The Roman lordship and the prestige enjoyed by some of its notables was seen in their urban homes and, in this case, rural. Gijón is fortunate to have an archaeological site that clearly illustrates the constituent parts of this mansion type: "Villa Romana", inhabited until the fifth century after Christ. Currently, it is one of the most paradigmatic places to investigate the transition from the Roman to the medieval world. It serves as an example that in Veranes constructive aspects are tackled that later will be reflected in the pre-Romanesque one.
This Roman Village It comprises one hectare of extension in the place known as Venta de Veranes, it is located in a slope, half slope and about 150 meters above sea level. Its construction follows the canons of the time, as can be read in one of the information panels: "The house should be placed in a place higher and drier than the environment to avoid cracks in the foundations and to enjoy good views (...) In addition, you can surround (the building) of gardens, pomares or meadows ". These councils were strictly followed in Veranes, the panoramas are splendid and the ability to dominate the territory at a glance is exceptional. This is another of the attractions of our visit, a unique location that helps us understand Roman philosophy. The little emperor of this farm he lived on agriculture and livestock, and his village dominated a beautiful sunny hill, which allowed him even the cultivation of vineyards, very rare in these latitudes. Those responsible for the landscape treatment of the site clearly illustrate its old agricultural use, with the planting of vineyards and other species that represent the crops of those times.
The town is very close to the old Roman road that, coming from León and Astorga, went through the center of the region to Gijón. The location of Veranes, to the outskirts of the city (to 12 kilometers of Gijón), it obeys the exigencies of the time that we have mentioned: calm, sunny places, animated by the beauty of the surroundings and with abundance of water. Although in Asturias the romanization was slow in relation to other areas of Spain, in Gijón the Roman presence is more and more verified and better dated, with complex of great value such as the Valdés Valley hot springs or the fertile archeology of the Campa Torres. Specifically this hacienda (belonging to a notable owner who was surely called Veranius) was built on a primitive high-imperial settlement of great relevance. Throughout the fourth century after Christ undergoes various reforms and extensions. Currently, its conservation status is one of the best preserved in the North of Spain. In the site include the pool, mosaics, walls of four meters high, heated rooms and an extensive necropolis of medieval origin, belonging to the ruins of a Visigoth church. These medieval ruins were the only vestiges that were known in the area before the excavations began in the 80 years of the last century. After several decades of work, today it can be assured that Vernaes is the only village excavated in depth throughout the Bay of Biscay.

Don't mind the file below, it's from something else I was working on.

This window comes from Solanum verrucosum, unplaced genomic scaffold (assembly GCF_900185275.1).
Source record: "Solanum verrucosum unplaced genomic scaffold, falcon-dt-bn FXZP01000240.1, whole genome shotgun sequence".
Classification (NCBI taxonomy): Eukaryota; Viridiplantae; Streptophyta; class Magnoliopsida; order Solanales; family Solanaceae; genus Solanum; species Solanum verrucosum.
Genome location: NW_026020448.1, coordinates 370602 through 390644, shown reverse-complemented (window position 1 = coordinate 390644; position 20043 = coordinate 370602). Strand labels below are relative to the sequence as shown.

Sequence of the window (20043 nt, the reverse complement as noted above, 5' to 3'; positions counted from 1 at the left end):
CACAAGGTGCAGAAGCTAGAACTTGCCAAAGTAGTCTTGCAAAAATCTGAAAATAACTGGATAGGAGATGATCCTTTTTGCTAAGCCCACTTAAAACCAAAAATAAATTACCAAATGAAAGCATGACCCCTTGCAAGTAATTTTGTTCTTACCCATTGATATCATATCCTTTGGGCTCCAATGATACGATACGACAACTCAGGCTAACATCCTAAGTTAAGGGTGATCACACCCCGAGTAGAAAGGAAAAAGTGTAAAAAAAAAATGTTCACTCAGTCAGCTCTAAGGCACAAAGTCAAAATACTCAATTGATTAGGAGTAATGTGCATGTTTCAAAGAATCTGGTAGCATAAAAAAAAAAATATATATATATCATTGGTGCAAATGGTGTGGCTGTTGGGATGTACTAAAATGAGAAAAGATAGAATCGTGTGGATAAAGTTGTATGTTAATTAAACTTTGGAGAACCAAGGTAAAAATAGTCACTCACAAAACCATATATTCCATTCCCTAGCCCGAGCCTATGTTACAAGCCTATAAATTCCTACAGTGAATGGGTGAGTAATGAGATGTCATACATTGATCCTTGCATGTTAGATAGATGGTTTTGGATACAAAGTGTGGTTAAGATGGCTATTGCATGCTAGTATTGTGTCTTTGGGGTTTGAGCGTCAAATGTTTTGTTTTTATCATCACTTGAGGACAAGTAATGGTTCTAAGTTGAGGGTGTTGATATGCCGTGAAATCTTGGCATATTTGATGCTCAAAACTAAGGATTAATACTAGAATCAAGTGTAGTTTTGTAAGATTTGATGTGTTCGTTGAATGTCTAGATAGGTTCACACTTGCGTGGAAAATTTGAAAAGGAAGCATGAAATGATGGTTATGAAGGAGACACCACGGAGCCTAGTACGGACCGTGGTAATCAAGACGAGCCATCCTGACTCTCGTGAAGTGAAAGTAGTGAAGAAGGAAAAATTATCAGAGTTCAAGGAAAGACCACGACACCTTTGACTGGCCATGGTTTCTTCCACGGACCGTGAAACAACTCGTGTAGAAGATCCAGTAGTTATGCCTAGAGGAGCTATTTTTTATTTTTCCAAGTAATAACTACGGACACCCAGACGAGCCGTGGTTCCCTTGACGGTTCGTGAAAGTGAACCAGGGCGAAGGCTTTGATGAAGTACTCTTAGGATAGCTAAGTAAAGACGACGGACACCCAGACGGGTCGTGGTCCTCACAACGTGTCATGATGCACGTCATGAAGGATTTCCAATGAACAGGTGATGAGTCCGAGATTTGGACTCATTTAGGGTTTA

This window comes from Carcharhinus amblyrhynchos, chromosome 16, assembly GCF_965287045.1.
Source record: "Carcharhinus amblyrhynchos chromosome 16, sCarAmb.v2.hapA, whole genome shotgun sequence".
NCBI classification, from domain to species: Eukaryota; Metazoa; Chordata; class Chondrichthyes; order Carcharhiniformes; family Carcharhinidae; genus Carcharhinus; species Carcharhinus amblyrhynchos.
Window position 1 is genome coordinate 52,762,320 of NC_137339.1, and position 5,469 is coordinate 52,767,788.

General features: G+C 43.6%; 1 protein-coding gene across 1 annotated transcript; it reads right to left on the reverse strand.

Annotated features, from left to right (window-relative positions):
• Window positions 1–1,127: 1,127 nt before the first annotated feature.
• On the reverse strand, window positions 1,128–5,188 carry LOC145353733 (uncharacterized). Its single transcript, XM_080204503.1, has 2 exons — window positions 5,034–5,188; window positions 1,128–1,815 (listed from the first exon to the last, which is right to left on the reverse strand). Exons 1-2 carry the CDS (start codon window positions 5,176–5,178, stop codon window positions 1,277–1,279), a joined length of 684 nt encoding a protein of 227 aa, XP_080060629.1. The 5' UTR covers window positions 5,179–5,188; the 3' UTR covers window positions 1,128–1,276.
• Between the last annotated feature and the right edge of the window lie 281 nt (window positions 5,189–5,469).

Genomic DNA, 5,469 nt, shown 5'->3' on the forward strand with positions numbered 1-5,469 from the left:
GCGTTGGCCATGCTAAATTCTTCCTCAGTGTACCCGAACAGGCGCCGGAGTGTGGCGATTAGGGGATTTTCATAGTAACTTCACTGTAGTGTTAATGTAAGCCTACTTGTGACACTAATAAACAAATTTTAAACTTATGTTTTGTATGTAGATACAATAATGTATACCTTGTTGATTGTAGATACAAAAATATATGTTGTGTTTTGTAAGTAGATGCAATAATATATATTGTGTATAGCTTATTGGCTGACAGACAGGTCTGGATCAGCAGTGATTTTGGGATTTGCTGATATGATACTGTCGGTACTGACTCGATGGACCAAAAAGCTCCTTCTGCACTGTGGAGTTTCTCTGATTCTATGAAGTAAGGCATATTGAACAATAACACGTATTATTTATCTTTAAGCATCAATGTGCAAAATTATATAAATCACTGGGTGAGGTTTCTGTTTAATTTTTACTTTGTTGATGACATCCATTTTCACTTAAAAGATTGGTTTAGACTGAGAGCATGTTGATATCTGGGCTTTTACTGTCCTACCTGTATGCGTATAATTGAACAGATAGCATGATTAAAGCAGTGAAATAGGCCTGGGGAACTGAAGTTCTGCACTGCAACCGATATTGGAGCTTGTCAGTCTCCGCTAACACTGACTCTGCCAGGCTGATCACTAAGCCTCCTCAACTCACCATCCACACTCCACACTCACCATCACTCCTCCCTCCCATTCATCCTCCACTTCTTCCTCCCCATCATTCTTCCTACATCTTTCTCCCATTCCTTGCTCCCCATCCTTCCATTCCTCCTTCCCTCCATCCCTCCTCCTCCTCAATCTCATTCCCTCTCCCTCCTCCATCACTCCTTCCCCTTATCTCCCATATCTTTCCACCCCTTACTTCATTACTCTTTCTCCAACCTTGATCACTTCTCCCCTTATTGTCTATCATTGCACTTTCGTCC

What do we find in the village of Veranes?
The archaeological space It has an interpretation center with an audiovisual room and permanent exhibition with ceramic remains and utensils obtained in the excavations. Is about an unusual new plant building where the visitor is received. It stands out for its sober and effective walls: stone and metal mesh, which fit like a glove on this beautiful promontory. The visit to the archaeological remains proper is done through a path that, starting from this property, will allow us different observation points. The main entrance of the old villa It is on the west flank and gives access to the north patio. To the left of this is the service area (barn, kitchen and oven), and to the right the entrance to the rest of the rooms. A long covered gallery, or loggia, led to spaces of representation destined for social and political life. To the south, there is a living room or exedra, a large dining room or triclinium that ends in an apse, and baths or hot springs. Some rooms retain part of their original pavements. Of them, it stands out the representation stay (oecus). This is the dominant piece of the set, carpeted by a superb polychrome mosaic of about 50 square meters of which forty percent is preserved. In this magnificent floor, among other late-Roman decorative elements, the tesserae with Solomon's knot are discovered: two rings interlocked four times, image of the fortress and protection. This central space of Veranes has a modern cubic-shaped roof that evokes the volume that originally had the room. Here, the gentleman of Veranes received the clientele and the public or private embassies, exercising his control over people and lands at a level almost equivalent to that of the emperor himself.
The walk through the ruins It allows us to know what everyday life was like back then, what their tenants ate, how they got food, what kind of livestock they had, what they spent their free time, how they exercised their power ...
Our tour is completed with a video guide for individual use, available at the museum reception, which recreates the walls and the original dependencies of the villa and provides a more complete view of the village of Veranes.
Information of interestOpening times Winter (16 of September - 15 of June) Tuesday to Sunday, and holidays, of 10: 00 to 15: 00 h Summer (16 of June - 15 of September) Tuesday to Sunday, and holidays, of 10: 30 to 19: 00 h Holy Week Tuesday to Sunday, from 10: 00 to 17: 00 h
Information telephones: 985 185 129 629 755 409
Access: the Roman villa of Veranes is at 12 kms. from Gijón, it is accessed by the AS-II highway, exit 17. Follow directions.
Guided tour for groups upon reservation.
Sale of publications.
Attention to people with disabilities.
Rental of spaces.